We must concede that it is possible for women to benefit from heteronormativity, should they identify as heterosexual, in a way that men and women who don’t, would not. Heteronormativity occupies hegemony in society, which seems to be arguably why we wouldn’t generally hear of such a thing as homonormativity. When you do hear of homonormativity, it is in relation to how homosexuality aligns itself to the ideals and constructs of heterosexuality, such as marriage, monogamy and procreation. This alignment implies that that there is a normal, but it isn’t homosexuality, and there are women who can find themselves within heteronormativity and find privileges that their queer counterparts would not. This is not to suggest that women’s issues are not as pressing and imperative as queer issues, however, intersectionality dictates that we be inclusive and genuine in relation to identity politics.

To have this authentic, genuine debate, a few concessions must be made:

It is possible that women can occupy certain hegemonic roles that are exclusive towards certain other lived experiences. White women, for instance, have certain privileges. As do heterosexual women, when compared to queer bodies, perhaps on the basis of religion. Interestingly, religion tends to relegate women to certain unfavourable roles in society. We must also discuss the amount of cultural appropriation that might occur on the part of women with regards to queer culture and language; concepts such as shade, reading, “yasss” and “hunny”. The erasure of the lived experiences of queer bodies that can be seen in television shows for instance when they are made the “sassy gay best friend” or “pet”. The contribution they make to the cisheteropatriarchy’s violence against the queer body and lived experience when the church makes admonishments against queer people for simply being. The failure to say anything when their pastors, fathers, brothers and lovers decide that the only good queer person is a dead one, or at least one that knows that they ought to be dead. Perhaps, even when mothers kick their sons out because they gave birth to boys and not girls or sissies. Women.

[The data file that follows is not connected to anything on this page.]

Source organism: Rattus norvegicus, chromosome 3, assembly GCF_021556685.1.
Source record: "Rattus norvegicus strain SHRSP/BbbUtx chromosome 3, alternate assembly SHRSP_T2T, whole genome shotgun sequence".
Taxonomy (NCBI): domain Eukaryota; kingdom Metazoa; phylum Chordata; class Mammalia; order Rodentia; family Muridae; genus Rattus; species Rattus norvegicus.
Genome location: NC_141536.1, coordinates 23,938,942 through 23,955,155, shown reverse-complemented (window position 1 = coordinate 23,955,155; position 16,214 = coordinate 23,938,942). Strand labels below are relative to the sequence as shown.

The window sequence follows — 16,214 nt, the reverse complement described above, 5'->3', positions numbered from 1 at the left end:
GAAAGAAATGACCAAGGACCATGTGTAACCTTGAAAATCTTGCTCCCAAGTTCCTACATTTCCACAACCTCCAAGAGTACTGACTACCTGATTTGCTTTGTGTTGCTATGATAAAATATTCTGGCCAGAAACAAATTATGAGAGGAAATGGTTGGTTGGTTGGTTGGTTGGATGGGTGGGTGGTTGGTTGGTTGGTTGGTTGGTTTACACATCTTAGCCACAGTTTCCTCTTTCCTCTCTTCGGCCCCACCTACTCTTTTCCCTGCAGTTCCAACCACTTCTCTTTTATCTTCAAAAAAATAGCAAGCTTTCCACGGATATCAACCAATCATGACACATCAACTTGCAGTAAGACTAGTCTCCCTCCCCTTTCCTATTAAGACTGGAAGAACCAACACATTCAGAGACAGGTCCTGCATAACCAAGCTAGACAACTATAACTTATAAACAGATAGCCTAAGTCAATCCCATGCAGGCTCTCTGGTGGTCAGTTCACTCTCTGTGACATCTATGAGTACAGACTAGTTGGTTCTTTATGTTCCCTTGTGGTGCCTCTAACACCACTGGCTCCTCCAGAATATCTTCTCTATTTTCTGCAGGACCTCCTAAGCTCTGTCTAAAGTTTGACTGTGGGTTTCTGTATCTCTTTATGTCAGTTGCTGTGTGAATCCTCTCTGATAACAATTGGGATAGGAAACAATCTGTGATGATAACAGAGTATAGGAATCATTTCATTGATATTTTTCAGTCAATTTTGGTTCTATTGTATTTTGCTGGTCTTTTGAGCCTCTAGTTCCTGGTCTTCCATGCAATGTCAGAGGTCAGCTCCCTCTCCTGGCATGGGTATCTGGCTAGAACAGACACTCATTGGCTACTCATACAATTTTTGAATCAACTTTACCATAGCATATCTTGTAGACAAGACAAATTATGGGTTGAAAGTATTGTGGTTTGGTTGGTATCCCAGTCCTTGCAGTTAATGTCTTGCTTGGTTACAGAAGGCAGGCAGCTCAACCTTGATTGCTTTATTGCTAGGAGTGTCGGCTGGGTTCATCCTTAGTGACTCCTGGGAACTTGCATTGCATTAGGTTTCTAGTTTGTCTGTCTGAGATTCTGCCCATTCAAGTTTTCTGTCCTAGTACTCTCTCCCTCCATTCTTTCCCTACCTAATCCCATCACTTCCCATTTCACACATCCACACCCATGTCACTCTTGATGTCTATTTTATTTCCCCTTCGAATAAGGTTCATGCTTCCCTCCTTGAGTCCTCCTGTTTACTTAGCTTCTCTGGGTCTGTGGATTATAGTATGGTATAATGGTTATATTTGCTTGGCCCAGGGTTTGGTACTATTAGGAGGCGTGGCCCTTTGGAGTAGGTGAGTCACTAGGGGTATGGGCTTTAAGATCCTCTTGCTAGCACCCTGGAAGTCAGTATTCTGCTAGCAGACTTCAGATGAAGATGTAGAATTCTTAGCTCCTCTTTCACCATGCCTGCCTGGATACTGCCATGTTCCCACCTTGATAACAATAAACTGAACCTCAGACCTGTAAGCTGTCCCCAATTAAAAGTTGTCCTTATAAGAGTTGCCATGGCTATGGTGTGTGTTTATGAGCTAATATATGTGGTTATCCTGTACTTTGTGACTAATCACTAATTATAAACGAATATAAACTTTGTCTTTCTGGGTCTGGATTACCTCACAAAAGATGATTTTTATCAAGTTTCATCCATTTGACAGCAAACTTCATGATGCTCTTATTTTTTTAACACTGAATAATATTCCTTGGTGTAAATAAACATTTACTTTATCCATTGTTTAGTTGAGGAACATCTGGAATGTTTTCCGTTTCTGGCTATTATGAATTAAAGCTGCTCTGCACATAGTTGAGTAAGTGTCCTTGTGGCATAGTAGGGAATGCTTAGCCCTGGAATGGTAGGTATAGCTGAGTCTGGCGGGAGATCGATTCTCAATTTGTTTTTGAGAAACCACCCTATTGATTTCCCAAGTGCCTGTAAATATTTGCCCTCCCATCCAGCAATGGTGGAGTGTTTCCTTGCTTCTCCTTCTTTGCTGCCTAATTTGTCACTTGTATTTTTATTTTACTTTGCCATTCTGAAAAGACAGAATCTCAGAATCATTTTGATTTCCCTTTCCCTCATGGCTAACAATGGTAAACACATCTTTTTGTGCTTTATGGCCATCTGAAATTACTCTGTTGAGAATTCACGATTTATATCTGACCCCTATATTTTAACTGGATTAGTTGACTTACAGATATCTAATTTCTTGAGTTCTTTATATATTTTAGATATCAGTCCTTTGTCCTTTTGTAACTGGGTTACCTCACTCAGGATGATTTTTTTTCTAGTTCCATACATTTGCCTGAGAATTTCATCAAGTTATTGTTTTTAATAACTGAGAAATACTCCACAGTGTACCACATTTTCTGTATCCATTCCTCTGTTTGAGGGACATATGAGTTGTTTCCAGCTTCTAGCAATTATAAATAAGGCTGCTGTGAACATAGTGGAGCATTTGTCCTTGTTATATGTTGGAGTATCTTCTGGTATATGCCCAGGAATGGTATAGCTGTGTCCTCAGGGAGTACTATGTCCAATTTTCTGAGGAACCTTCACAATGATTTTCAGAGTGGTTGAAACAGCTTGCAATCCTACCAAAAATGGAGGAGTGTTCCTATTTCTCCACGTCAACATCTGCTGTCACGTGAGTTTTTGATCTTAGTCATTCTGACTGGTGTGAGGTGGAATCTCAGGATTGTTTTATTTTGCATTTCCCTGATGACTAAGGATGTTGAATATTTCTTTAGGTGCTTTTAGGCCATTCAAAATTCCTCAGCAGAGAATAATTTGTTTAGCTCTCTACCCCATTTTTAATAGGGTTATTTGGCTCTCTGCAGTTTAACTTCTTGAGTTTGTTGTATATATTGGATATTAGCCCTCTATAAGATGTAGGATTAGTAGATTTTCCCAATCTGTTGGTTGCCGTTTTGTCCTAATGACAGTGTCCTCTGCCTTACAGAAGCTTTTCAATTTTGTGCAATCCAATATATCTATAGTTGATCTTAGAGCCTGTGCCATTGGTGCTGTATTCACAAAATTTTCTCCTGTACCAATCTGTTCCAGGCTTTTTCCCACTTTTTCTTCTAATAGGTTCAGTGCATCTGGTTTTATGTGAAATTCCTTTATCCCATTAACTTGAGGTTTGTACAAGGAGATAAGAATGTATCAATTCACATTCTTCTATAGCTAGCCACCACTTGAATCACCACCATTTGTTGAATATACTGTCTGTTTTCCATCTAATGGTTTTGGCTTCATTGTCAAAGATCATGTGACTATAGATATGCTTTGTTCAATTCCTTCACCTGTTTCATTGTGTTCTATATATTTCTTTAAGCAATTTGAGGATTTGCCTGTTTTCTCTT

It is also necessary to point out that there is a phenomenon of gay misogyny. Gay men might be gay, but they are also men. However, we cannot regard any struggles in isolation. Because while women are being harmed and killed by the men they trust to protect them; Chechnya has set up a concentration camp where gay men are kept and tortured and killed. In 2017. I don’t know. Men truly are trash. Even making the above arguments probably makes me trash. But I too buckle under the pressures and the abuses of heteronormativity and the cisheteropatriarchy.

To the women who face violence on a number of levels during every single second of every single day, you are Goddesses.

To our queer brothers and sisters: slay and werk, you are Queens.

09th May2016

No More

by admin

No More.

I can’t take this anymore.
Can’t breathe no more.
Robbed of happiness, like it was a thing of some sort.
Can hear my heart shouting for no more.
As if it’s a clock with batteries but not of energy, so it’s asking for more.
Can hear defeat from distance waiting on me 6 feet down the floor.
So, I put that picture on the wall.
Because never will come the day I will forget that war.
Sparked by episodes painted on his mind- an empty hall.
I put those scares and pains and seal them on that jar.
Cause they move with me like a wrecking ball.

Every time I close my eyes, I fell his fist on my body, so rather I fall.
Cause he forced himself on me, build a road where there was no way.
So fuck him I say.
How dare him? But I’ll find him and slay.